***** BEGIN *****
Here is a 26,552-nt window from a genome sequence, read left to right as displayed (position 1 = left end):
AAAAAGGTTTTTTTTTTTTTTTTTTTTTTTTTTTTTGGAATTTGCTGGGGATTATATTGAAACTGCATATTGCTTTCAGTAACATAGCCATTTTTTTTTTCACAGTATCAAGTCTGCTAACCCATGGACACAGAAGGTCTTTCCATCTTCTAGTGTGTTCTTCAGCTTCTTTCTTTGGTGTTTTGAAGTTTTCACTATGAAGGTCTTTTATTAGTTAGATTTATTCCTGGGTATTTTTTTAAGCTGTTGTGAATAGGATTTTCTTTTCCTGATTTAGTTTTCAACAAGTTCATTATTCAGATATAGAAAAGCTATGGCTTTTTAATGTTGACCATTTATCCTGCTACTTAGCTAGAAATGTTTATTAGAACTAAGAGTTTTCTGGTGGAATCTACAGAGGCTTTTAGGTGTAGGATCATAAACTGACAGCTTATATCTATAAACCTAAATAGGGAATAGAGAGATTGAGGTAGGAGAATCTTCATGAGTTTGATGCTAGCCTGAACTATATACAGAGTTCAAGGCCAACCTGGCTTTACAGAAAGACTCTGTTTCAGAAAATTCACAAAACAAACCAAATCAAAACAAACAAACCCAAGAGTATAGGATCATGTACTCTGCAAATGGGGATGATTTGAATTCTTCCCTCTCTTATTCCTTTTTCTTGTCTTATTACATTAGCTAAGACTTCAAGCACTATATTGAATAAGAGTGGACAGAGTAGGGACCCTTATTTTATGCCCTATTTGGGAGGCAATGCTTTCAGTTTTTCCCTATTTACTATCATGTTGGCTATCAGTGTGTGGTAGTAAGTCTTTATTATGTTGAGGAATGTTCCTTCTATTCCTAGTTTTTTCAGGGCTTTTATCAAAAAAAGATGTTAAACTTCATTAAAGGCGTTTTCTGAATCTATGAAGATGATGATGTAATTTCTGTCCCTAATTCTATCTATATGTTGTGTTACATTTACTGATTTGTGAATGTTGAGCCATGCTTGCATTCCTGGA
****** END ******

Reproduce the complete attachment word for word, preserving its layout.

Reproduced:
Here is a 26,552-nt window from a genome sequence, read left to right as displayed (position 1 = left end):
AAAAAGGTTTTTTTTTTTTTTTTTTTTTTTTTTTTTGGAATTTGCTGGGGATTATATTGAAACTGCATATTGCTTTCAGTAACATAGCCATTTTTTTTTTCACAGTATCAAGTCTGCTAACCCATGGACACAGAAGGTCTTTCCATCTTCTAGTGTGTTCTTCAGCTTCTTTCTTTGGTGTTTTGAAGTTTTCACTATGAAGGTCTTTTATTAGTTAGATTTATTCCTGGGTATTTTTTTAAGCTGTTGTGAATAGGATTTTCTTTTCCTGATTTAGTTTTCAACAAGTTCATTATTCAGATATAGAAAAGCTATGGCTTTTTAATGTTGACCATTTATCCTGCTACTTAGCTAGAAATGTTTATTAGAACTAAGAGTTTTCTGGTGGAATCTACAGAGGCTTTTAGGTGTAGGATCATAAACTGACAGCTTATATCTATAAACCTAAATAGGGAATAGAGAGATTGAGGTAGGAGAATCTTCATGAGTTTGATGCTAGCCTGAACTATATACAGAGTTCAAGGCCAACCTGGCTTTACAGAAAGACTCTGTTTCAGAAAATTCACAAAACAAACCAAATCAAAACAAACAAACCCAAGAGTATAGGATCATGTACTCTGCAAATGGGGATGATTTGAATTCTTCCCTCTCTTATTCCTTTTTCTTGTCTTATTACATTAGCTAAGACTTCAAGCACTATATTGAATAAGAGTGGACAGAGTAGGGACCCTTATTTTATGCCCTATTTGGGAGGCAATGCTTTCAGTTTTTCCCTATTTACTATCATGTTGGCTATCAGTGTGTGGTAGTAAGTCTTTATTATGTTGAGGAATGTTCCTTCTATTCCTAGTTTTTTCAGGGCTTTTATCAAAAAAAGATGTTAAACTTCATTAAAGGCGTTTTCTGAATCTATGAAGATGATGATGTAATTTCTGTCCCTAATTCTATCTATATGTTGTGTTACATTTACTGATTTGTGAATGTTGAGCCATGCTTGCATTCCTGGA